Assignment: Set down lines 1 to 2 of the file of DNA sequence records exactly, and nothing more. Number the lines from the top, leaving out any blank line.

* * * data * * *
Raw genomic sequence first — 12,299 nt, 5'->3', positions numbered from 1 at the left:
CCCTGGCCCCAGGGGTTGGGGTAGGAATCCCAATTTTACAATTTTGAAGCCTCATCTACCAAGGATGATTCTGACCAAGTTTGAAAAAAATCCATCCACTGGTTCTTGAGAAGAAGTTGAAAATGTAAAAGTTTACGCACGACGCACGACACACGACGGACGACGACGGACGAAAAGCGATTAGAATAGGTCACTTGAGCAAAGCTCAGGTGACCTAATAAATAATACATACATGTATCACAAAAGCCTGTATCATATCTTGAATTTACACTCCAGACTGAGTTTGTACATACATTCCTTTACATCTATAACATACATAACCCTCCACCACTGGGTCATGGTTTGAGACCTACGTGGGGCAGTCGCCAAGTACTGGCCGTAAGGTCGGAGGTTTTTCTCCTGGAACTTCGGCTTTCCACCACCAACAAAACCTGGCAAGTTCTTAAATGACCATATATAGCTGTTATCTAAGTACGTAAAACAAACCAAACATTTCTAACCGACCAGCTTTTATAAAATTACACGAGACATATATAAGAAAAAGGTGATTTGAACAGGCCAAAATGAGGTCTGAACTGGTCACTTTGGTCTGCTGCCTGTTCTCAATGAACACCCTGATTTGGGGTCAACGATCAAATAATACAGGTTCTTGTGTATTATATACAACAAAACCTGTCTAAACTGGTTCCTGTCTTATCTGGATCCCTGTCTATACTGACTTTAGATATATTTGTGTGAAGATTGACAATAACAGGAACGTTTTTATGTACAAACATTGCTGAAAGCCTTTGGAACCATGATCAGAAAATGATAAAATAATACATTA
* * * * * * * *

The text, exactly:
Raw genomic sequence first — 12,299 nt, 5'->3', positions numbered from 1 at the left:
CCCTGGCCCCAGGGGTTGGGGTAGGAATCCCAATTTTACAATTTTGAAGCCTCATCTACCAAGGATGATTCTGACCAAGTTTGAAAAAAATCCATCCACTGGTTCTTGAGAAGAAGTTGAAAATGTAAAAGTTTACGCACGACGCACGACACACGACGGACGACGACGGACGAAAAGCGATTAGAATAGGTCACTTGAGCAAAGCTCAGGTGACCTAATAAATAATACATACATGTATCACAAAAGCCTGTATCATATCTTGAATTTACACTCCAGACTGAGTTTGTACATACATTCCTTTACATCTATAACATACATAACCCTCCACCACTGGGTCATGGTTTGAGACCTACGTGGGGCAGTCGCCAAGTACTGGCCGTAAGGTCGGAGGTTTTTCTCCTGGAACTTCGGCTTTCCACCACCAACAAAACCTGGCAAGTTCTTAAATGACCATATATAGCTGTTATCTAAGTACGTAAAACAAACCAAACATTTCTAACCGACCAGCTTTTATAAAATTACACGAGACATATATAAGAAAAAGGTGATTTGAACAGGCCAAAATGAGGTCTGAACTGGTCACTTTGGTCTGCTGCCTGTTCTCAATGAACACCCTGATTTGGGGTCAACGATCAAATAATACAGGTTCTTGTGTATTATATACAACAAAACCTGTCTAAACTGGTTCCTGTCTTATCTGGATCCCTGTCTATACTGACTTTAGATATATTTGTGTGAAGATTGACAATAACAGGAACGTTTTTATGTACAAACATTGCTGAAAGCCTTTGGAACCATGATCAGAAAATGATAAAATAATACATTA